The Dorian mode starts on the second scale degree and like the corresponding chord is minor in nature. It can help give a jazzy feel to your music, without necessarily having to learn loads of jazz theory.
In the Key of C : C D E F G A B C the second scale degree is D so we have a D Dorian in this Key.
D Dorian: D E F G A B C D The intervals are therefore T S T T T S T
If we compare to D Major : D E F# G A B C# D we can see that the Dorian mode has a b3 and b7 compared to the corresponding major scale.
An example pattern starting on the A string is shown below. I’ve started on the A string to keep the fingering pattern fairly uniform. As with the major scale example, you definitely want to experiment a lot with playing this pattern in as many different positions as possible:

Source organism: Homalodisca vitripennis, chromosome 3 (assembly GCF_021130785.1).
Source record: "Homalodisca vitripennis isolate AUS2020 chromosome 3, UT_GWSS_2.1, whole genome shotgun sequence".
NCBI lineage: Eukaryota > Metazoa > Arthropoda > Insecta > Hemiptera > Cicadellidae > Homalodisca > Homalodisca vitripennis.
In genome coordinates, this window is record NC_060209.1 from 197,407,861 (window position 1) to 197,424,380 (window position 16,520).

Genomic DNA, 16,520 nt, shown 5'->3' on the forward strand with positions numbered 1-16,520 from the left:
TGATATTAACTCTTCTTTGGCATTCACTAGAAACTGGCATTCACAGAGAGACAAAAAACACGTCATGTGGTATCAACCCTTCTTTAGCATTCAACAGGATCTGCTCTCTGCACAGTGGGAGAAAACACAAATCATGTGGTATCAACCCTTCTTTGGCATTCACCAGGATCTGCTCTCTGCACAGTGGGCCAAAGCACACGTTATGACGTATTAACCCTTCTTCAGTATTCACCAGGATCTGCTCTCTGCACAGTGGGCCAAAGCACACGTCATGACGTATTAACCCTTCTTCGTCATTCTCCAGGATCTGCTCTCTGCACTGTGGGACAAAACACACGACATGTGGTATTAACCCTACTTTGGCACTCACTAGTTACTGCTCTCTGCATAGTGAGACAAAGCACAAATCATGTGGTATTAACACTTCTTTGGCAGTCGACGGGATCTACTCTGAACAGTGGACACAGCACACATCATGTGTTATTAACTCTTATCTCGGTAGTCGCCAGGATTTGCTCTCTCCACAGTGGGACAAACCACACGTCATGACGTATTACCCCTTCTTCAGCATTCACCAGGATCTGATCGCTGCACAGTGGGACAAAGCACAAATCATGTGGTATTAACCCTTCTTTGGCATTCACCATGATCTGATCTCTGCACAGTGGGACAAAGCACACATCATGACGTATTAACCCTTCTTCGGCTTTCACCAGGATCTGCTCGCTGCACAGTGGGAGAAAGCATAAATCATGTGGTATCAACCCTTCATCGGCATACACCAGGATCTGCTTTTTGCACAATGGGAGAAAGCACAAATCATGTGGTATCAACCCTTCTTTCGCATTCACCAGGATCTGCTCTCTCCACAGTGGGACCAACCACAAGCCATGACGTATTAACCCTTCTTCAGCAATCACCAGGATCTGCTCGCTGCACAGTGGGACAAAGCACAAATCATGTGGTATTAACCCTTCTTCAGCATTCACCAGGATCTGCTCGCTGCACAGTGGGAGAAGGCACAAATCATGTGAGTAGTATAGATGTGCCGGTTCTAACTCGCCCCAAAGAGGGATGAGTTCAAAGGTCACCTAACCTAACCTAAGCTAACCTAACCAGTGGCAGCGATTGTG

If you need a diagram showing the notes on the fretboard, one is available in the Ionian mode (Major scale) post.
How you play these modes is really up to you. You could use a Dorian mode all of the time as it will fit with any chord in the key. For variety you can mix them around a bit, often minor modes will be used over minor chords and major modes will be used over major chords. The best thing is to experiment with voicings and phrasings to find the sort of sounds that you like.
As an example to get you started, I’ve created a simple C Bm F G (I vi IV V) chord progression which repeats four times and has the Dorian mode played over the top of it. The tab can be downloaded from here Dorian example (note the chords are not shown on the tab but there is one chord per bar) and the audio can be downloaded here